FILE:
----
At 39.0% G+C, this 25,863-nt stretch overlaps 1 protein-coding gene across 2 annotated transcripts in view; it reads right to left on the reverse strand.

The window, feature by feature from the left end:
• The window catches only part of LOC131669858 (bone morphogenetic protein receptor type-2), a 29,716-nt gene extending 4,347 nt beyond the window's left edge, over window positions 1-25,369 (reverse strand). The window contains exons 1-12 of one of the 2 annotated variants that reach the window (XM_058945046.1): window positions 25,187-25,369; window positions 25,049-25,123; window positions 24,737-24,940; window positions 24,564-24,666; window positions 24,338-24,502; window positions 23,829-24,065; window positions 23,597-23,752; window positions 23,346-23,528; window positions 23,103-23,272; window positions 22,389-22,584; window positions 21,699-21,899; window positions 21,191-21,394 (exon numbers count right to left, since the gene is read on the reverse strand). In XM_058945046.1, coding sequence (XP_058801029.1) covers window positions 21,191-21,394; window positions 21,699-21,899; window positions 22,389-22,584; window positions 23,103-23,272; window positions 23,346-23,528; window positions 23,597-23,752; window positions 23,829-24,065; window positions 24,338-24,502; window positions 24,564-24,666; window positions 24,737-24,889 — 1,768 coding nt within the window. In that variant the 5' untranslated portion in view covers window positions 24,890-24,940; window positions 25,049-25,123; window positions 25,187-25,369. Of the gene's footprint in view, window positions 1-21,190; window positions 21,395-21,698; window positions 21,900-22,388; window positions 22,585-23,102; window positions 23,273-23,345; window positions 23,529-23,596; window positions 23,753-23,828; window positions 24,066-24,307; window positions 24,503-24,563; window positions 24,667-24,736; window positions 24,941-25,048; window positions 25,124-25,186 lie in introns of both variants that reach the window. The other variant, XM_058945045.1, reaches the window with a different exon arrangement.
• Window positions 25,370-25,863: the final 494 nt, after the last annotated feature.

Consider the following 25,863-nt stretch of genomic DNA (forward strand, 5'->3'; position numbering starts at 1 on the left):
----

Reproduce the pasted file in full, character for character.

At 39.0% G+C, this 25,863-nt stretch overlaps 1 protein-coding gene across 2 annotated transcripts in view; it reads right to left on the reverse strand.

The window, feature by feature from the left end:
• The window catches only part of LOC131669858 (bone morphogenetic protein receptor type-2), a 29,716-nt gene extending 4,347 nt beyond the window's left edge, over window positions 1-25,369 (reverse strand). The window contains exons 1-12 of one of the 2 annotated variants that reach the window (XM_058945046.1): window positions 25,187-25,369; window positions 25,049-25,123; window positions 24,737-24,940; window positions 24,564-24,666; window positions 24,338-24,502; window positions 23,829-24,065; window positions 23,597-23,752; window positions 23,346-23,528; window positions 23,103-23,272; window positions 22,389-22,584; window positions 21,699-21,899; window positions 21,191-21,394 (exon numbers count right to left, since the gene is read on the reverse strand). In XM_058945046.1, coding sequence (XP_058801029.1) covers window positions 21,191-21,394; window positions 21,699-21,899; window positions 22,389-22,584; window positions 23,103-23,272; window positions 23,346-23,528; window positions 23,597-23,752; window positions 23,829-24,065; window positions 24,338-24,502; window positions 24,564-24,666; window positions 24,737-24,889 — 1,768 coding nt within the window. In that variant the 5' untranslated portion in view covers window positions 24,890-24,940; window positions 25,049-25,123; window positions 25,187-25,369. Of the gene's footprint in view, window positions 1-21,190; window positions 21,395-21,698; window positions 21,900-22,388; window positions 22,585-23,102; window positions 23,273-23,345; window positions 23,529-23,596; window positions 23,753-23,828; window positions 24,066-24,307; window positions 24,503-24,563; window positions 24,667-24,736; window positions 24,941-25,048; window positions 25,124-25,186 lie in introns of both variants that reach the window. The other variant, XM_058945045.1, reaches the window with a different exon arrangement.
• Window positions 25,370-25,863: the final 494 nt, after the last annotated feature.

Consider the following 25,863-nt stretch of genomic DNA (forward strand, 5'->3'; position numbering starts at 1 on the left):